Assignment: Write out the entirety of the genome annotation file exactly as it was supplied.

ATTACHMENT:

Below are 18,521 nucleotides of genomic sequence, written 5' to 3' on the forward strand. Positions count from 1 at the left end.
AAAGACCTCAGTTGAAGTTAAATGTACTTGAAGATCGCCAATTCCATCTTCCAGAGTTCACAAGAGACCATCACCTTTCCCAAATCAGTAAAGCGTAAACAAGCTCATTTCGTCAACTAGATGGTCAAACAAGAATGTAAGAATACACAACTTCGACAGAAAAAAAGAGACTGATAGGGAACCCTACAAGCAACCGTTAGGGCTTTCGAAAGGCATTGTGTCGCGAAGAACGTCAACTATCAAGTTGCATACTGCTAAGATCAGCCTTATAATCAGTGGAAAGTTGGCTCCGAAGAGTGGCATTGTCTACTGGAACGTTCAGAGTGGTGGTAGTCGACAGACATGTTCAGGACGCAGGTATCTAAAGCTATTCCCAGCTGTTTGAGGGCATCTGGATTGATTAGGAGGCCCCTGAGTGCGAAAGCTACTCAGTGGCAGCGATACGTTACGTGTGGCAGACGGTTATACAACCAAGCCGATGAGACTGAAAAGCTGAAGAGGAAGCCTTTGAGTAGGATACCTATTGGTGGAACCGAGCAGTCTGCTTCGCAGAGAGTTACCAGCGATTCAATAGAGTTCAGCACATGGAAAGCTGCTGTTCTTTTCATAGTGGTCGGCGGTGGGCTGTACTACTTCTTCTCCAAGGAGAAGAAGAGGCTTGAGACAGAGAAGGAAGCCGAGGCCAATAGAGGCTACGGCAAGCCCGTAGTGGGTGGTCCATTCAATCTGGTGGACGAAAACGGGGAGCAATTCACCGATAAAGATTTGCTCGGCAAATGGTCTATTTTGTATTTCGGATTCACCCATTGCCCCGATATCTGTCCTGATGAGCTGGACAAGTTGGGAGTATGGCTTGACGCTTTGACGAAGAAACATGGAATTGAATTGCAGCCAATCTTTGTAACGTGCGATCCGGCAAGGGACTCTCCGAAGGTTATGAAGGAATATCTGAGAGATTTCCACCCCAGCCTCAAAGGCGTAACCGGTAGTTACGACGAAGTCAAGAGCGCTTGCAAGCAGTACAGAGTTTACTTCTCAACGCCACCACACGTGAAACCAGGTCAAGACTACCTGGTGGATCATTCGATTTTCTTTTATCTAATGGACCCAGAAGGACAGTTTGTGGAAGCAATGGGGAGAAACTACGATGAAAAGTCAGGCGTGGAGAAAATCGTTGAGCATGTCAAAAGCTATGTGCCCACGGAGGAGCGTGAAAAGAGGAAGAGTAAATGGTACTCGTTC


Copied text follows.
Below are 18,521 nucleotides of genomic sequence, written 5' to 3' on the forward strand. Positions count from 1 at the left end.
AAAGACCTCAGTTGAAGTTAAATGTACTTGAAGATCGCCAATTCCATCTTCCAGAGTTCACAAGAGACCATCACCTTTCCCAAATCAGTAAAGCGTAAACAAGCTCATTTCGTCAACTAGATGGTCAAACAAGAATGTAAGAATACACAACTTCGACAGAAAAAAAGAGACTGATAGGGAACCCTACAAGCAACCGTTAGGGCTTTCGAAAGGCATTGTGTCGCGAAGAACGTCAACTATCAAGTTGCATACTGCTAAGATCAGCCTTATAATCAGTGGAAAGTTGGCTCCGAAGAGTGGCATTGTCTACTGGAACGTTCAGAGTGGTGGTAGTCGACAGACATGTTCAGGACGCAGGTATCTAAAGCTATTCCCAGCTGTTTGAGGGCATCTGGATTGATTAGGAGGCCCCTGAGTGCGAAAGCTACTCAGTGGCAGCGATACGTTACGTGTGGCAGACGGTTATACAACCAAGCCGATGAGACTGAAAAGCTGAAGAGGAAGCCTTTGAGTAGGATACCTATTGGTGGAACCGAGCAGTCTGCTTCGCAGAGAGTTACCAGCGATTCAATAGAGTTCAGCACATGGAAAGCTGCTGTTCTTTTCATAGTGGTCGGCGGTGGGCTGTACTACTTCTTCTCCAAGGAGAAGAAGAGGCTTGAGACAGAGAAGGAAGCCGAGGCCAATAGAGGCTACGGCAAGCCCGTAGTGGGTGGTCCATTCAATCTGGTGGACGAAAACGGGGAGCAATTCACCGATAAAGATTTGCTCGGCAAATGGTCTATTTTGTATTTCGGATTCACCCATTGCCCCGATATCTGTCCTGATGAGCTGGACAAGTTGGGAGTATGGCTTGACGCTTTGACGAAGAAACATGGAATTGAATTGCAGCCAATCTTTGTAACGTGCGATCCGGCAAGGGACTCTCCGAAGGTTATGAAGGAATATCTGAGAGATTTCCACCCCAGCCTCAAAGGCGTAACCGGTAGTTACGACGAAGTCAAGAGCGCTTGCAAGCAGTACAGAGTTTACTTCTCAACGCCACCACACGTGAAACCAGGTCAAGACTACCTGGTGGATCATTCGATTTTCTTTTATCTAATGGACCCAGAAGGACAGTTTGTGGAAGCAATGGGGAGAAACTACGATGAAAAGTCAGGCGTGGAGAAAATCGTTGAGCATGTCAAAAGCTATGTGCCCACGGAGGAGCGTGAAAAGAGGAAGAGTAAATGGTACTCGTTC